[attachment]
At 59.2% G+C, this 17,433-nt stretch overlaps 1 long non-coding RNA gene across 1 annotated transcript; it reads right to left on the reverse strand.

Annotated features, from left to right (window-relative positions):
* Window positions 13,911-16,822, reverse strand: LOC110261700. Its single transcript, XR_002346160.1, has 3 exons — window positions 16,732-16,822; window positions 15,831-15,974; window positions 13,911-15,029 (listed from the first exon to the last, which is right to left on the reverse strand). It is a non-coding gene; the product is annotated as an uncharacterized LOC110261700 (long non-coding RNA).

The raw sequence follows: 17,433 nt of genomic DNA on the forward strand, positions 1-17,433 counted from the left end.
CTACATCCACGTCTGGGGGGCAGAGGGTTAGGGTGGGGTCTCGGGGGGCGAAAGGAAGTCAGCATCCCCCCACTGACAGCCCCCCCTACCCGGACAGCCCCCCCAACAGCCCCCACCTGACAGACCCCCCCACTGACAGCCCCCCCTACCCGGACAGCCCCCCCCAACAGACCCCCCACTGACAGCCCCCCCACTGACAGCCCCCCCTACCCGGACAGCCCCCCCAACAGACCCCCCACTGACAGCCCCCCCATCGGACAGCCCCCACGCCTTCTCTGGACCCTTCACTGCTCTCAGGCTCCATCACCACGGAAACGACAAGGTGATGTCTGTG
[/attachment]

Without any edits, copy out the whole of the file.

At 59.2% G+C, this 17,433-nt stretch overlaps 1 long non-coding RNA gene across 1 annotated transcript; it reads right to left on the reverse strand.

Annotated features, from left to right (window-relative positions):
* Window positions 13,911-16,822, reverse strand: LOC110261700. Its single transcript, XR_002346160.1, has 3 exons — window positions 16,732-16,822; window positions 15,831-15,974; window positions 13,911-15,029 (listed from the first exon to the last, which is right to left on the reverse strand). It is a non-coding gene; the product is annotated as an uncharacterized LOC110261700 (long non-coding RNA).

The raw sequence follows: 17,433 nt of genomic DNA on the forward strand, positions 1-17,433 counted from the left end.
CTACATCCACGTCTGGGGGGCAGAGGGTTAGGGTGGGGTCTCGGGGGGCGAAAGGAAGTCAGCATCCCCCCACTGACAGCCCCCCCTACCCGGACAGCCCCCCCAACAGCCCCCACCTGACAGACCCCCCCACTGACAGCCCCCCCTACCCGGACAGCCCCCCCCAACAGACCCCCCACTGACAGCCCCCCCACTGACAGCCCCCCCTACCCGGACAGCCCCCCCAACAGACCCCCCACTGACAGCCCCCCCATCGGACAGCCCCCACGCCTTCTCTGGACCCTTCACTGCTCTCAGGCTCCATCACCACGGAAACGACAAGGTGATGTCTGTG